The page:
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miniature-model-house-and-keys-resting-on-a-female-handVISUALIZE YOUR DREAM HOME
The best way to save time and energy is to write down everything you are looking for in a new home. Let your imagination go. Then, call Ron to discuss your goals.

After you create your “wish list,” prioritize each item. Picture your family’s everyday activities and habits. This will give you a clearer picture of the home that best suits your needs.

Analyze the locations and the neighborhoods you are considering. Ron can provide information on school systems, taxes, shopping centers, and cultural activities.

To save yourself time and possible disappointment, Ron always recommends using a qualified mortgage broker for pre-approval and clarification of your personal financial options before you start house hunting. Find out your mortgage limit and your down payment requirements. A pre-approval is a guarantee that you can qualify for financing to a maximum purchase price and loan amount.

The Home Buyers’ Plan (HBP)

The Home Buyers’ Plan (HBP) is a program that allows you to withdraw up to $25,000 from your registered retirement savings plan (RRSPs) to buy or build a qualifying home for yourself or for a related person with a disability .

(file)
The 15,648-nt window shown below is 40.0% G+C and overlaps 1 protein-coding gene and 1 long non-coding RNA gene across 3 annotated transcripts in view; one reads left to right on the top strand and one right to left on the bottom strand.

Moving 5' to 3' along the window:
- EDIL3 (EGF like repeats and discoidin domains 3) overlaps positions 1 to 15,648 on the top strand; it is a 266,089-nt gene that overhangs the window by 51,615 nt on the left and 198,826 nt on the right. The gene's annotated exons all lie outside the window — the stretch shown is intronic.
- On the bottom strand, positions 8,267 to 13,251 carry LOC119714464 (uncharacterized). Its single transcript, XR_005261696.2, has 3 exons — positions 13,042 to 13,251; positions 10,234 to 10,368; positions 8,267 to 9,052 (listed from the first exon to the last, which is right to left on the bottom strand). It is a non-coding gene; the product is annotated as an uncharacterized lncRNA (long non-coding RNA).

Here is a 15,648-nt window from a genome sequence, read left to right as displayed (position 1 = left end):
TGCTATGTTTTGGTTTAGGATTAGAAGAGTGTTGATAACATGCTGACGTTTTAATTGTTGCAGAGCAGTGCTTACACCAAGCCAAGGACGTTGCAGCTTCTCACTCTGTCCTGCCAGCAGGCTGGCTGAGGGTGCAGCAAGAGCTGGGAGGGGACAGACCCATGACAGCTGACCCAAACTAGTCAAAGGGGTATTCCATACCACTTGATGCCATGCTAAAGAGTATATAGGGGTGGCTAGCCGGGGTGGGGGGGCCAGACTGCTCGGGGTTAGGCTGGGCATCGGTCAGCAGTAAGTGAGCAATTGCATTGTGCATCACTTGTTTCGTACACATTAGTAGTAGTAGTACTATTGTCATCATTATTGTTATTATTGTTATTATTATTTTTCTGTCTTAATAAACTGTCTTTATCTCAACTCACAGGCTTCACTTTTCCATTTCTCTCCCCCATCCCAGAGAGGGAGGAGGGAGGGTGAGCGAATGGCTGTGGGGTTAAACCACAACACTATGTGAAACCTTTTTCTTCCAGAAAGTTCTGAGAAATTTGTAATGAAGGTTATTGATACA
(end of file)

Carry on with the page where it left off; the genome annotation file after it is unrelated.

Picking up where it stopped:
Your RRSP contributions must remain in the RRSP for at least 90 days before you can withdraw them under the HBP, or they may not be deductible for any year.

Generally, you have to repay all withdrawals to your RRSPs within a period of no more than 15 years. You will have to repay an amount to your RRSPs each year until your HBP balance is zero. If you do not repay the amount due for a year, it will have to be included in your income for that year.

If you’re applying for a “HBP (Home Buyers Plan)”  RRSP loan, you need to fill out the following 2 forms:

Refer to the guide RC4135, Home Buyers Plan (HBP) guide to do so or consult your financial advisor.

For more information, click here